Art of invisible light – Infra Red & Foveon

Art of invisible light – Infra Red & Foveon

Infra-red photography was full of challenges in the days of film and, until recently, almost impossible with modern digital cameras. It’s a little known fact that, with the latest Sigma digital SLRs, the ability to capture IR images has become somewhat easier. Richard Kilpatrick looks at the possibilities.

IR/Near-IR photography yields very different results for a scene due to the way IR interacts with man-made and natural elements. Here the church is in bright light, and the sky is blue – yet the sky, reflecting no IR, is dark whilst the clouds are bright, as are the leaves on the bush in direct sunlight. The church reflects no IR, and appears dark.
For most DSLR users, the best they can hope to get is “near IR” without expensive modifications; some models are better at filtering it out than others (one of the technical differences that can lead to differing “feel” for portraiture and colours); Sigma have always included a removable IR-cut filter in the form of the dust protector visible when the lens is removed. On early models, this required a screwdriver to remove; since the SD14 the mirror has been a simple “click” operation – clean hands and as dust-free an environment as possible are vital of course, as without the filter in place the sensor is more exposed than a typical DSLR with low-pass and IR filter glass as part of the assembly.

_RTK6500 _RTK6501

Refitting should be performed with lint-free gloves, but even with those do not be tempted to refit the cover touching the glass. If you line it up correctly, the housing will click back into place easily; a broken filter is easily and inexpensively replaced but may leave microscopic material in the mirror box, and is an unwelcome nuisance and cost.
Before desaturation, the captured image looks like the one above. Below is the monochrome IR photograph; no processing is needed to get this result, though you may choose to apply curves and adjustments to suit your intended look.
The removable filter has been carried through from the original SD9 and 10, where it had to be removed with screws, to the SD14, 15 and new 15.4Mp X3 SD1. Crucially with the SD1, the native resolution is large enough for a near 20×30″ print.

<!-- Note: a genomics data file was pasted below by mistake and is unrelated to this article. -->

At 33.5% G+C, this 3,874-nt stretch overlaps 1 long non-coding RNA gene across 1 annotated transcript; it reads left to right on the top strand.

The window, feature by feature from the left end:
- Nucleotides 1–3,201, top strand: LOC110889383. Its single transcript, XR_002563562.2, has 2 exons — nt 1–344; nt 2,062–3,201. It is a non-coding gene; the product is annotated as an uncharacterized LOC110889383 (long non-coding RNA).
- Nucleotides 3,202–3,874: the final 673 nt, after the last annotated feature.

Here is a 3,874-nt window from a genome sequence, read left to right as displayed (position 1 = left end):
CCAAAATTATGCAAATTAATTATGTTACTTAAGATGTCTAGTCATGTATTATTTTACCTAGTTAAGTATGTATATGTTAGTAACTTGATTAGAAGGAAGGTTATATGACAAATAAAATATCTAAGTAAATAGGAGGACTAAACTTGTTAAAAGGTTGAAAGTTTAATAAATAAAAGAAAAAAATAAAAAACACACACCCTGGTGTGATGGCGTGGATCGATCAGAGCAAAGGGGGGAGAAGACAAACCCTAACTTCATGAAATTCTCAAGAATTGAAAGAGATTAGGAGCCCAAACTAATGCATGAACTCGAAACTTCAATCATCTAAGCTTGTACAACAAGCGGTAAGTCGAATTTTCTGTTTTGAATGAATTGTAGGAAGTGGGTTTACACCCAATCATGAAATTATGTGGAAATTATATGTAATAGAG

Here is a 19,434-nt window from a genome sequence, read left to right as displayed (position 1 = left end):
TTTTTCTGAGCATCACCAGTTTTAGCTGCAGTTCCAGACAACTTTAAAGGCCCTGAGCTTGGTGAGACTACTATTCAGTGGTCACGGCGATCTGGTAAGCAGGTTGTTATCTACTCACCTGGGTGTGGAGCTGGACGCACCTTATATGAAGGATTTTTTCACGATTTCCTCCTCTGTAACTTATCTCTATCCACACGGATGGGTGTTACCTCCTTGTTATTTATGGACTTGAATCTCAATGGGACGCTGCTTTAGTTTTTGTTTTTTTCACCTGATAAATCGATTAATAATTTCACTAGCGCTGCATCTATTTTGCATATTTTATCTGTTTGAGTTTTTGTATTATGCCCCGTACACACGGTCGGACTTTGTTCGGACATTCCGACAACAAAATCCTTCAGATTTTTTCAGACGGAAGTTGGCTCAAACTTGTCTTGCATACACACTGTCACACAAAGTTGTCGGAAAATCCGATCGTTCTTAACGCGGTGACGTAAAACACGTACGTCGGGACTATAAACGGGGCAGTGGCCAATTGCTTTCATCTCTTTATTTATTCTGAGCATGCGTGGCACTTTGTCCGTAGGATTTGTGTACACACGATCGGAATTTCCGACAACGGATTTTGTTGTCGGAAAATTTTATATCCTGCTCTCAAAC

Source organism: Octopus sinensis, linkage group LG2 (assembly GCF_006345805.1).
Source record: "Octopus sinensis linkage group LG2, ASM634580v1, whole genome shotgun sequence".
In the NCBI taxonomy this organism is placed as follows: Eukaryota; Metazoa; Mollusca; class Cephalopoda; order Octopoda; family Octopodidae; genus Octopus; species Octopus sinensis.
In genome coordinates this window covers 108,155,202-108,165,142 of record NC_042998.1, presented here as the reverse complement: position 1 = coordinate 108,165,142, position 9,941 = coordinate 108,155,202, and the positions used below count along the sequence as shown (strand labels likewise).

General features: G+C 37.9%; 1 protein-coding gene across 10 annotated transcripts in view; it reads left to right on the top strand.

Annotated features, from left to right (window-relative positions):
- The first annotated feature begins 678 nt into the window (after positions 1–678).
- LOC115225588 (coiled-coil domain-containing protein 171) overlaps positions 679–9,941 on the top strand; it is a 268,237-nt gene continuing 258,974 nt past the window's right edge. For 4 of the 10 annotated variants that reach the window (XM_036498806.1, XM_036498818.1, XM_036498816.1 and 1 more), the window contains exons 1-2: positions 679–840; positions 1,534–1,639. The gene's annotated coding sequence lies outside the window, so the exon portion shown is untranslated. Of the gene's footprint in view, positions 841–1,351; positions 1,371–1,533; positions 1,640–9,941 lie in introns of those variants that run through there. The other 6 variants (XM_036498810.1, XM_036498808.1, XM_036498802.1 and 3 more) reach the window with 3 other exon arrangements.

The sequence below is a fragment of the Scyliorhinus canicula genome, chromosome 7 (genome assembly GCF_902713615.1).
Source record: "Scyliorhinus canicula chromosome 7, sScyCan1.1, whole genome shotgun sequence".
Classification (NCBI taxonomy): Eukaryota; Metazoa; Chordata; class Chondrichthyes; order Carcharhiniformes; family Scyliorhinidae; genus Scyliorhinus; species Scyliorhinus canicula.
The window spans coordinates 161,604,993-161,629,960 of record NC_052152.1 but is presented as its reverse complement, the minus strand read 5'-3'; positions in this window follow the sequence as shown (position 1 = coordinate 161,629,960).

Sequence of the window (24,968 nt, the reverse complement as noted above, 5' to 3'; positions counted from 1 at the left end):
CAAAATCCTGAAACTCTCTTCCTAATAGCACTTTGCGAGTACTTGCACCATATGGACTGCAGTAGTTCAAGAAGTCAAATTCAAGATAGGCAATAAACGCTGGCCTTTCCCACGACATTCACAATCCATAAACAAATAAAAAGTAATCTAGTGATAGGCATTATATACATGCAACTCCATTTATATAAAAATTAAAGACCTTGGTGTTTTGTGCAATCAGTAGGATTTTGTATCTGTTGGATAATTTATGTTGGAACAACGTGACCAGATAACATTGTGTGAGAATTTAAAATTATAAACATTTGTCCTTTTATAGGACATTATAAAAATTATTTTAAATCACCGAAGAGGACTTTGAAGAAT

Mixed visible and IR is tricky to balance, due to the overall sensitivity of the Foveon and the sheer amount of IR in the environment; for a successful introduction to IR photography it’s simpler to work with pure NIR, by installing a filter which blocks visible light. Here’s a KOOD R72 unit, which presented some limitations in the lenses I could use due to the 77mm thread. It’s a good idea to buy a 77mm if your budget is limited, as it’s easily adapted for 72mm – 82mm, though obviously matched filters will allow the use of hoods.
For framing with nothing visible in the viewfinder, I use an “Ikodot” (previously covered here as an alternative finder for the DP1)

Above: The image preview is tinted by the filter, but as the histogram shows, the exposure times are not particularly long – you can shoot handheld. Below Left, the Ikodot used for framing and composition, and below right, a full size image preview. Burned out highlights are very obvious when you get them; the image may look dark but when converted to monochrome you will see the texture the Sigma retains even in foliage.
_RTK6513 _RTK6520

If this seems like a remarkably short article for IR, you can thank the Sigma SD’s simple way of making it possible – taking the shot is easy and no special processing is required for straightforward, good monochrome results. The rest is up to your creativity.